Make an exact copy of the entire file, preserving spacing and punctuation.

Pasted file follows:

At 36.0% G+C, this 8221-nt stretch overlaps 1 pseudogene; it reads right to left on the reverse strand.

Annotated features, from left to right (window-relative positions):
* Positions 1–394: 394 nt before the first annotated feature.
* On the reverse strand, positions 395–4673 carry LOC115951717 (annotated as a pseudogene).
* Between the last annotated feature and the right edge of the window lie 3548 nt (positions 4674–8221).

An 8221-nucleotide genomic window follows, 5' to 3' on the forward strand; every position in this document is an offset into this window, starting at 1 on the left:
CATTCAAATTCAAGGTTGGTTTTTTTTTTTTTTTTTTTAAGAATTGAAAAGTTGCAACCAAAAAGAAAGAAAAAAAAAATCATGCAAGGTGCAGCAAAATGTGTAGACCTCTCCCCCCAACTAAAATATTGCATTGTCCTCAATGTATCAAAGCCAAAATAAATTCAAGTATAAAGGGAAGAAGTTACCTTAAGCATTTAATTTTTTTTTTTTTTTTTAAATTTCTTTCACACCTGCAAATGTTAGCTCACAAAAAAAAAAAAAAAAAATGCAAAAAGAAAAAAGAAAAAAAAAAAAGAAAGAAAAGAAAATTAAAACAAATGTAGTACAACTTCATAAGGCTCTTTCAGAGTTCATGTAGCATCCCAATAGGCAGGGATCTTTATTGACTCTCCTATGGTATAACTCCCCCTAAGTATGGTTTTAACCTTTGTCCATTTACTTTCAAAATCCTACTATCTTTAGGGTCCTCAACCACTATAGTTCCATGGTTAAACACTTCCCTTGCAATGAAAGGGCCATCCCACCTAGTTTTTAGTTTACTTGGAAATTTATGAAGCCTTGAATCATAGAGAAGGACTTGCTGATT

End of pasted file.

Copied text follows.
At 36.0% G+C, this 8221-nt stretch overlaps 1 pseudogene; it reads right to left on the reverse strand.

Annotated features, from left to right (window-relative positions):
* Positions 1–394: 394 nt before the first annotated feature.
* On the reverse strand, positions 395–4673 carry LOC115951717 (annotated as a pseudogene).
* Between the last annotated feature and the right edge of the window lie 3548 nt (positions 4674–8221).

An 8221-nucleotide genomic window follows, 5' to 3' on the forward strand; every position in this document is an offset into this window, starting at 1 on the left:
CATTCAAATTCAAGGTTGGTTTTTTTTTTTTTTTTTTTAAGAATTGAAAAGTTGCAACCAAAAAGAAAGAAAAAAAAAATCATGCAAGGTGCAGCAAAATGTGTAGACCTCTCCCCCCAACTAAAATATTGCATTGTCCTCAATGTATCAAAGCCAAAATAAATTCAAGTATAAAGGGAAGAAGTTACCTTAAGCATTTAATTTTTTTTTTTTTTTTTAAATTTCTTTCACACCTGCAAATGTTAGCTCACAAAAAAAAAAAAAAAAAATGCAAAAAGAAAAAAGAAAAAAAAAAAAGAAAGAAAAGAAAATTAAAACAAATGTAGTACAACTTCATAAGGCTCTTTCAGAGTTCATGTAGCATCCCAATAGGCAGGGATCTTTATTGACTCTCCTATGGTATAACTCCCCCTAAGTATGGTTTTAACCTTTGTCCATTTACTTTCAAAATCCTACTATCTTTAGGGTCCTCAACCACTATAGTTCCATGGTTAAACACTTCCCTTGCAATGAAAGGGCCATCCCACCTAGTTTTTAGTTTACTTGGAAATTTATGAAGCCTTGAATCATAGAGAAGGACTTGCTGATT